All GPS units require two reference tables to be current and if not they must updated by undisrupted listening to “a” for a period of time. The larger table the almanac requires upwards of 10 minutes of uninterrupted lock on a satellite. And the ephermic table needs a minute or three before satellite lock can be achieved. The almanac is essentially the bus schedule that provides the essential “coarse” schedule for all satellites. Generally it must be no older than a week or three and if older it must be updated. Absence or presence of a stale almanac requires the update of its table which requires around 10 minutes and “constant lock to at least one satellite” to be fully loaded at the bit rates. Break the lock and it must reacquire and initiate refreshing of the almanac all over. So if you store your unit for more than a couple of weeks – expect 10 or more minutes minimally to regain a proper table.
You point on moving your GPS several hundred miles from its last known position when almanac and ephermic are current can also confuse your unit. This lag is a result of GPS unit believing it is in the same area when it was turned off. It looks into the almanac, its clock, and then hunts for the predicted satellites based on its last known position. If it can not find those most likely satellites it falls into a search and find solution… for at least two or more satellites; this too delays the locked navigation. Giving the unit a hint can speed this up significantly… geo-smartphones use the local area code for the hint.
The last step to getting the best solution is the updating of the ephermic table. This is the very fine resolution on the coarse almanac and accounts for things like tidal effects, day/night, and other fine tunings on the satellites’ paths. This information can be updated several times in an hour. The ephermic table is also the reason why cold starts with current almanacs can require upwards of a minute or more to properly lock and for accuracy to stabilize. This is where the a-GPS advantage can be found in certain geo-smartphones to improve time to navigating lock. These phones will hunt the ephermic table first from the carrier gaining this update via the mobile web feature… also allows the carrier to keep you locked to them as well?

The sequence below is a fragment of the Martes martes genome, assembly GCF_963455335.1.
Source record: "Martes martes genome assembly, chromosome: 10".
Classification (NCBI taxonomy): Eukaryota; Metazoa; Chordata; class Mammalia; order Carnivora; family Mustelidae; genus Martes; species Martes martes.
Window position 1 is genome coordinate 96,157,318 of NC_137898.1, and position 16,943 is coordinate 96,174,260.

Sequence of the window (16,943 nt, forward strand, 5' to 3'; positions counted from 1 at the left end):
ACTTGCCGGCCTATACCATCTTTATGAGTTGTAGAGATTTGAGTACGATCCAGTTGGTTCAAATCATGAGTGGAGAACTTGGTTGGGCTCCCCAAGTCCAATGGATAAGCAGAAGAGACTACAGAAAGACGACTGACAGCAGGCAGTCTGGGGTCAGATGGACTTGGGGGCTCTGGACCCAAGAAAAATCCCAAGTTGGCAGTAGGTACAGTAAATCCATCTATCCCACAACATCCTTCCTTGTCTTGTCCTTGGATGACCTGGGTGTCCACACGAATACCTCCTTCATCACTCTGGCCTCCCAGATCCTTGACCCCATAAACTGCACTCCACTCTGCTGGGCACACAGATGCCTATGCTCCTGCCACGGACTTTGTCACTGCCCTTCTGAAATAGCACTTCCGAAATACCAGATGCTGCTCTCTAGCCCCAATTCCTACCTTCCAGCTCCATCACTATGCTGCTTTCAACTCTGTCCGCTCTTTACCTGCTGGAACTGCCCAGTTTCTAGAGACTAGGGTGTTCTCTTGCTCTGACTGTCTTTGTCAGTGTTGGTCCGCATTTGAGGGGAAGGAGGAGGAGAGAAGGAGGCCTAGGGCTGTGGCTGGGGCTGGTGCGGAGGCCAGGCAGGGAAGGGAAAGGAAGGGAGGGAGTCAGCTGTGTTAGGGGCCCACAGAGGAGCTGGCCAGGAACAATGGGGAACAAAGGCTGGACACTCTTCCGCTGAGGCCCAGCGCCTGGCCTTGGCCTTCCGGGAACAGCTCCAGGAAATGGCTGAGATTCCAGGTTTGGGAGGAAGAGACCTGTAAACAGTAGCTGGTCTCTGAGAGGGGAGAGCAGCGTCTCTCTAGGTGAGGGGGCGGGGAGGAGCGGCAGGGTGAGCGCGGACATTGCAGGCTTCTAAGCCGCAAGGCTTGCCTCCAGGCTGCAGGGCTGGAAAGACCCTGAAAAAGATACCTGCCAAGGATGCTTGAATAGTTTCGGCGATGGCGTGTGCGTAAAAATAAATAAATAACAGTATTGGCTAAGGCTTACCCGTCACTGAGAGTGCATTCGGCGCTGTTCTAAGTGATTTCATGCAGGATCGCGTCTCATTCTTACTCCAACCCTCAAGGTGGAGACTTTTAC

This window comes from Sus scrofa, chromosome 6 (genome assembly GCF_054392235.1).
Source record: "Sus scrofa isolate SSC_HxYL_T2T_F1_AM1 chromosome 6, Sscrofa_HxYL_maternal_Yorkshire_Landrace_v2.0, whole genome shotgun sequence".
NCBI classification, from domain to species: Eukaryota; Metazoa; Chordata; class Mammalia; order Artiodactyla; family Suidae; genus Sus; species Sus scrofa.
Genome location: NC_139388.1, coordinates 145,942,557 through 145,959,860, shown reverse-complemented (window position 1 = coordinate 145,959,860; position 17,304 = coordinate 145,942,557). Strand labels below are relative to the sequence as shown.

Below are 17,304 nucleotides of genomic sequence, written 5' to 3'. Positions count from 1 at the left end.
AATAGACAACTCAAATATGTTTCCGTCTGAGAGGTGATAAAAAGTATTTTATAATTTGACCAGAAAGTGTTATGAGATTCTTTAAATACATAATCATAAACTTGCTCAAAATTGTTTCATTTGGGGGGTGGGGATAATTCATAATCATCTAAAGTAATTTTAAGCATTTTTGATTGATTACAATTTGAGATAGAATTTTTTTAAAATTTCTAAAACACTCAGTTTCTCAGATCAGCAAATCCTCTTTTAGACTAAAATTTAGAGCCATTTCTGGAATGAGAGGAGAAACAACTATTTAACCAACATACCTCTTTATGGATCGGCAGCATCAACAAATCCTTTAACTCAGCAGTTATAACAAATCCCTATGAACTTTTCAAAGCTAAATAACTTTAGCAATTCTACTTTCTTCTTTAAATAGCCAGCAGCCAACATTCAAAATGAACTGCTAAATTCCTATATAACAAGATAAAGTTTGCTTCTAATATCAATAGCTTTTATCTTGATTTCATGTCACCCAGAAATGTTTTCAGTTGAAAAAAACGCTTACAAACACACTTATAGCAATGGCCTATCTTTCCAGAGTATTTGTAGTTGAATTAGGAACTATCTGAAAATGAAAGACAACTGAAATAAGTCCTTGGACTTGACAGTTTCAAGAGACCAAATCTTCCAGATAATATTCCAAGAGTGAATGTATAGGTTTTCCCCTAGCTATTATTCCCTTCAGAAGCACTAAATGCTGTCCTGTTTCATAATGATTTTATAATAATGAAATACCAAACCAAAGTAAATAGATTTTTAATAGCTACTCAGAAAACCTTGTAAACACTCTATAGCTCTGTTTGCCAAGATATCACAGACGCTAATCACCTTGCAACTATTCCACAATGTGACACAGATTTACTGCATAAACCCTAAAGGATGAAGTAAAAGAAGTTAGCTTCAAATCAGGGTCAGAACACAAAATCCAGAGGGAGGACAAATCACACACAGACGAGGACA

MidNioght Mapper

Anonymous said...

Thanks for posting your tests, I have been thinking about purchasing a P6000 but wanted to know a little about well the GPS works first.

I have a question reguarding the accuracy of the GPS in the camera.

What method was used to mark the "B" or correct position in your test?

Were you using another GPS, or were you visually placing the markers baised on the Google Sat Imagery?

I have been tagging photos for some time with a Coolpix P3,Garmin 60C, and RoboGeo software.

I have come to the conclusion that my GPS is much more accurate that the Google Maps of my area.

It is common for me to take a photo of a building, with my GPS showing an error of 8 feet or less, but when I plot the location on Google Maps, I am as much as 50 to 80 feet away from the matching location.

Would it be possible for you to do take a few photos of you Garmin Csx with the P6000 to see how closely they compare?


Anonymous said...

Some questions to which it seems the internet doesn't have any answers yet:

- is it possible to upload to anywhere else than nikon's mypicturetown? Maybe using ftp, http post/put, webdav or anything else?

- does the camera have any open tcp/udp ports when connected to the lan? I mean, could it be possible to "log in" to the camera and download the images?


Jack DeNeut said...

Jeff - The "B" location was just done by me by hand, assuming that the Google Maps are correct. Based on my experience with my Garmin, I think the Google Maps data is pretty good.

I'll try to take a picture of my Garmin 60CSx and the Nikon P6000 side by side and post it here on the blog.

Anonymous said...

I've seen a location on a map from your article, Zlicin. If I'm not mistaken, that's in Prague, isn't it? Anyway. I have got your page google-ing about GPS and Nikon CoolPix P6000, which is also my new camera as well, for less than 24h. And yes, by reading your article about how GPS performs on it, I do think I have made a good choice. Also, looking forward to a firmware update. All best!

PS: I see that you had(ve) a D40. Do you know if there's any authorised Nikon shop in Prague where from we could get accessories for our cameras?